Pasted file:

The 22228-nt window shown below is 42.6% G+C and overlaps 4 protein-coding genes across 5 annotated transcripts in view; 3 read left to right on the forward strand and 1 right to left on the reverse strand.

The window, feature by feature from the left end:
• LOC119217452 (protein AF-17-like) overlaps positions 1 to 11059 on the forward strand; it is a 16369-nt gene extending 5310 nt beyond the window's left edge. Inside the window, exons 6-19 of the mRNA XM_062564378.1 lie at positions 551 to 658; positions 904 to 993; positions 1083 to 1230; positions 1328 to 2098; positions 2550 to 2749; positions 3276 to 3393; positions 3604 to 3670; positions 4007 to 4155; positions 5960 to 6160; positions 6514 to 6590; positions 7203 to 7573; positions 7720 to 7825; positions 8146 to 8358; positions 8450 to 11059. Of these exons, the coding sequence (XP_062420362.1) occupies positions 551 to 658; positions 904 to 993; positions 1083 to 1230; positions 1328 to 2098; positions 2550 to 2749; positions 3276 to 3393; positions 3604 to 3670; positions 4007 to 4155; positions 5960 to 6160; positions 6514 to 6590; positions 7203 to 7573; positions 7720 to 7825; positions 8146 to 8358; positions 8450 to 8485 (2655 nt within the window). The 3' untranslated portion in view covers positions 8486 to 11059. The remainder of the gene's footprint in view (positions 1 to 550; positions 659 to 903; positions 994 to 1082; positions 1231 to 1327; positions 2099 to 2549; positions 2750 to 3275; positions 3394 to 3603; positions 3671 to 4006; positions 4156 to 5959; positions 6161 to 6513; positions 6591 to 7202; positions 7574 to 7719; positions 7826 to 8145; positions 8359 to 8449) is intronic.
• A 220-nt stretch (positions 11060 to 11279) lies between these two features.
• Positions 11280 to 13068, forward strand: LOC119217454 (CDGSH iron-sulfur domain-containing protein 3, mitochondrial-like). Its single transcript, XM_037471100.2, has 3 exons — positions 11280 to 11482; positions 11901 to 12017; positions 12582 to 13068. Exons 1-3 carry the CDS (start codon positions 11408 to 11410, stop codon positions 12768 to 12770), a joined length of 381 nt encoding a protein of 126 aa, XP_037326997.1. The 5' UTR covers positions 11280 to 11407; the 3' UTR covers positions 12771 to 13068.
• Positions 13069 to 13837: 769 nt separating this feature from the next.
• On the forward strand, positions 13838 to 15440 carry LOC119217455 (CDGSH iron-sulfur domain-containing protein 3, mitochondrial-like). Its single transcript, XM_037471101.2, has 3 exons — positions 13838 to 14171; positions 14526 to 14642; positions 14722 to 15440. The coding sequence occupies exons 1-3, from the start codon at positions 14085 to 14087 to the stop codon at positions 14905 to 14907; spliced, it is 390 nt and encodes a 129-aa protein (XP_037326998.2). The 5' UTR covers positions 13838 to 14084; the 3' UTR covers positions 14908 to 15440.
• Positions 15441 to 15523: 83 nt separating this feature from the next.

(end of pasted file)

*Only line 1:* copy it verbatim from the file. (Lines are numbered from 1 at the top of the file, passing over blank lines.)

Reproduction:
The 22228-nt window shown below is 42.6% G+C and overlaps 4 protein-coding genes across 5 annotated transcripts in view; 3 read left to right on the forward strand and 1 right to left on the reverse strand.